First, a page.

Late on 10 April, the center of Olivia passed near Barrow Island at peak intensity. Shortly thereafter, the storm passed near Varanus Island as a high-end Category 4 or low-end Category 5 cyclone. [4] [5] Within several hours of passing by Varanus Island, Olivia made landfall near Mardie at peak intensity. [2] Shortly thereafter, the storm began to weaken overland. Accelerating to the southeast, the storm became disorganized and winds decreased below hurricane-force. [4] During the afternoon of 11 April, Olivia weakened to a tropical low over southern Australia. It moved over the Great Australian Bight and lost its identity as a gale-force low on 12 April, [2] after it was absorbed by a trough. [6]

Impact and aftermath

As a minimal cyclone in the Timor Sea, Olivia brought minor rainfall and gusty winds to parts of the Northern Territory. [7] On 9 April, the fringes of the storm dropped 84 mm (3.3 in) in the Kimberley region of Western Australia. [8] An oil rig in the Timor Sea recorded a wind gust of 127 km/h (79 mph) during the storm's passage. [7] Offshore, Olivia affected the southern portion of Australia's Northwest Shelf, which had 24 oil and gas facilities. [9] The storm produced large swells up to 21 m (69 ft), in conjunction with extreme wind gusts 265 km/h (165 mph). [2] Waves toppled an oil drilling structure about 40 km (25 mi) northeast of Barrow Island, the first of its kind to fail since the 1980s. The waves also wrecked several anchors for underwater pipelines, although no lines were ruptured. On Barrow Island, the winds knocked over 30  pumpjacks, [9] and several buildings and instruments were damaged, while high waves incurred beach erosion. [8] Damage to offshore platforms was estimated in the millions of dollars. [2]

A group of 17 people, initially considered missing, [10] rode out the storm on the offshore Mackerel Island. Onshore, officials closed a portion of Highway 1 as well as other roads in the area. [11] Ahead of the storm, hundreds of residents in older structures and mobile homes, as well as an aborigine village near Onslow, were ordered to evacuate to safer locations. [12] [13] Five iron mines were closed during the storm's passage, forcing the 1,500 workers to return home. [14] The disruptions from the cyclone affected about 340,000 tonnes of lost production. [15] About 800,000  barrels of lost oil production resulted from closed offshore platforms. Oil fields reopened by 14 April. [16]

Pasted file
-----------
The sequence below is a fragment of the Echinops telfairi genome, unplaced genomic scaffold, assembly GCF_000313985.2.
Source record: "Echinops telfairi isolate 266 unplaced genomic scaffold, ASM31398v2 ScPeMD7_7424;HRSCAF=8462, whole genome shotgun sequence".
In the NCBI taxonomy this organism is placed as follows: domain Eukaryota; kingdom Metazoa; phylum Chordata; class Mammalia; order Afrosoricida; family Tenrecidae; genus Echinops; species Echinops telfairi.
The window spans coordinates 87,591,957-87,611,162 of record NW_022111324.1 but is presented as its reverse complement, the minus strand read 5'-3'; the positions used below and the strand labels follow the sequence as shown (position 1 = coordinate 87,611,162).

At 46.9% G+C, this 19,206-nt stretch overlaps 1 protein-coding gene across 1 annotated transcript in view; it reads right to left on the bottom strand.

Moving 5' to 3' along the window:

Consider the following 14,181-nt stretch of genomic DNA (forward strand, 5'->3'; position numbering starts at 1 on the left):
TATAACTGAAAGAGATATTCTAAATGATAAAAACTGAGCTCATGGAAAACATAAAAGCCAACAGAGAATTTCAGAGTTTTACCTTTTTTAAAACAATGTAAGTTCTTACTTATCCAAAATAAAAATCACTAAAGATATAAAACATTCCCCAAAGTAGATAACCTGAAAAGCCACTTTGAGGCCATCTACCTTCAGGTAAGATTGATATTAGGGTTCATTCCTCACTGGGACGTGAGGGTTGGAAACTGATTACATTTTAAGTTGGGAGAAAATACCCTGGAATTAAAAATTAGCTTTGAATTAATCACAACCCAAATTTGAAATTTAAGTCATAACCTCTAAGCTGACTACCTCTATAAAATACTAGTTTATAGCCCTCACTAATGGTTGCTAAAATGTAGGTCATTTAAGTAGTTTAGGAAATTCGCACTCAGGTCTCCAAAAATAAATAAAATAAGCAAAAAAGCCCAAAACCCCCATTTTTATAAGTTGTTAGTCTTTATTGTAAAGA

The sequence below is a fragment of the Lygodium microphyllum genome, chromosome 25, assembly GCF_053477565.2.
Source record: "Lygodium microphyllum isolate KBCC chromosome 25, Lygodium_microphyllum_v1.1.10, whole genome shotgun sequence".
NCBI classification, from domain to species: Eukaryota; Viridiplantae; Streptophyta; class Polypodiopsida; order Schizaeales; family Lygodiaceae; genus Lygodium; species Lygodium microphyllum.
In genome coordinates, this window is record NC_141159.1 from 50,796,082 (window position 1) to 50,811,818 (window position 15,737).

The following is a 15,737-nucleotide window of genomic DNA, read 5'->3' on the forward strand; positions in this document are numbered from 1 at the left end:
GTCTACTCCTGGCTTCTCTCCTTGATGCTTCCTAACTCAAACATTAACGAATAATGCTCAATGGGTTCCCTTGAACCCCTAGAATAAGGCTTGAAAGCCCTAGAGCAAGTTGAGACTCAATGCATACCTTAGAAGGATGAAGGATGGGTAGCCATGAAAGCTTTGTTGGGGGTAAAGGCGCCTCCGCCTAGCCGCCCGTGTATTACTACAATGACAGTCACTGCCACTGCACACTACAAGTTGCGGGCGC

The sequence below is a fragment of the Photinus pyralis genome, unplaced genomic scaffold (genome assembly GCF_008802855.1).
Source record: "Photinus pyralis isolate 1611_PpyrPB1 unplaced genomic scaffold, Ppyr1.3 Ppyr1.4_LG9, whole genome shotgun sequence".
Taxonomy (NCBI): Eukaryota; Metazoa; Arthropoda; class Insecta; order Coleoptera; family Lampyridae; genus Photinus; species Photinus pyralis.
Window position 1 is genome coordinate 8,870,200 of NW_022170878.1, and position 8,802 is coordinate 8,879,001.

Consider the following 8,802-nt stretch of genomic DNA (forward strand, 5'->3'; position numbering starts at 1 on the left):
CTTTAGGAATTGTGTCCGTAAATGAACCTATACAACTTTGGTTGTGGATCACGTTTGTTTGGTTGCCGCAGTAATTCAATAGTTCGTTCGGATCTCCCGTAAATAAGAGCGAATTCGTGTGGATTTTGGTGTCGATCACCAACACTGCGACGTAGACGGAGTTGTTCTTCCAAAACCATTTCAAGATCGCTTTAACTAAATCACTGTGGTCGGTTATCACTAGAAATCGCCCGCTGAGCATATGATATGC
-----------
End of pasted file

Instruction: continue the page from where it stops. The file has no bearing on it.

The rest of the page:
Moving ashore Western Australia, Olivia produced peak gusts of 257 km/h (160 mph) in Mardie Station, [14] the station's second-highest wind gust from a tropical cyclone. [2] Olivia also produced gusts of 267 km/h (166 mph) at Varanus Island, which was the highest wind gust on record in Australia, [2] until the higher reading on Barrow Island during the storm was confirmed. [17] It broke the previous peak of 259 km/h (161 mph) set by Cyclone Trixie in 1975, [18] and was later matched by Cyclone Vance in 1999. [5] The high winds at Mardie Station damaged the local airport hangar and several windmills. [14] Farther inland, Olivia still produced wind gusts of 158 km/h (98 mph) in Pannawonica, which damaged many roofs, trees, and power lines. The town's police station and medical center lost their roofs during the storm, [19] and every house sustained some damage. [20] Of the 82 houses in the small town, 55 lost their roof. It was estimated that Pannawonica would remain without power for three weeks. One person in town was injured by flying broken glass, who had to be airlifted to Karratha for medical attention. In nearby Yarraloola, nearly every building was damaged, and the roofs of several farm buildings were ripped off. Several other small towns in the region sustained damage to roofs, power lines, and trees, [21] and a 24 year old roadhouse was destroyed along the Fortescue River. [22] Olivia also dropped heavy rainfall, peaking at 167 mm (6.6 in) in Red Hill, although flooding was not significant. [6] The storm also produced a 2 m (6.6 ft) storm surge in localized areas. [7] At the port of Dampier, the storm sank three boats, although no one was aboard. [21] Damage was estimated in the "millions of dollars", according to a local newspaper, [14] and overall, 10 people were injured. [23]

As the remnants of Olivia moved through Australia, they dropped heavy rainfall and brought gusty winds to South Australia. Cape Willoughby recorded gusts of 106 km/h (66 mph) on 12 April, strong enough to knock down tree branches on nearby Kangaroo Island. [8] At Port Lincoln, sediment stirred up by Olivia's remnants killed 60,000 farmed tuna, worth about A$60 million (US$47.5 million). The fish were in cages and died due to abnormally high oxygen levels in the water, caused by Olivia's high winds and rough waves. [24] The remnants of Olivia later brought rainfall to the states of Victoria and Tasmania. [8]